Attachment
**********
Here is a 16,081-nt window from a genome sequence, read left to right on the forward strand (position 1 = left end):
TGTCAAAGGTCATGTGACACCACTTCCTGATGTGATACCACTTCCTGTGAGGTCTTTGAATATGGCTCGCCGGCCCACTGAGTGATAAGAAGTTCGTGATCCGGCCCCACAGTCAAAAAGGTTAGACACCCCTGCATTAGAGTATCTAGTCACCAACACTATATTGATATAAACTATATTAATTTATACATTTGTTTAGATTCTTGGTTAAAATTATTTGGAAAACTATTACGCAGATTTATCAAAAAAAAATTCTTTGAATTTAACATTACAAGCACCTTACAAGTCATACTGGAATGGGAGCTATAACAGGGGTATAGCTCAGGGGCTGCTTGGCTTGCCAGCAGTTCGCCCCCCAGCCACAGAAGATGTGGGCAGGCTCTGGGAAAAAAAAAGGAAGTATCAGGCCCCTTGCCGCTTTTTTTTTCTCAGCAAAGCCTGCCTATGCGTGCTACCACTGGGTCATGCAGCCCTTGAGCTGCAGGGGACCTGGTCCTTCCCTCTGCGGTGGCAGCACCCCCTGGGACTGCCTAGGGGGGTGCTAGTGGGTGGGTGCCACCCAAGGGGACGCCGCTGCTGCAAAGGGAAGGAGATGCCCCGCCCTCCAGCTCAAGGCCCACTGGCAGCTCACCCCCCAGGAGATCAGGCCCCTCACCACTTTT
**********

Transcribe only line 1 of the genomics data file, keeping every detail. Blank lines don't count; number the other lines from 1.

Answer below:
Here is a 16,081-nt window from a genome sequence, read left to right on the forward strand (position 1 = left end):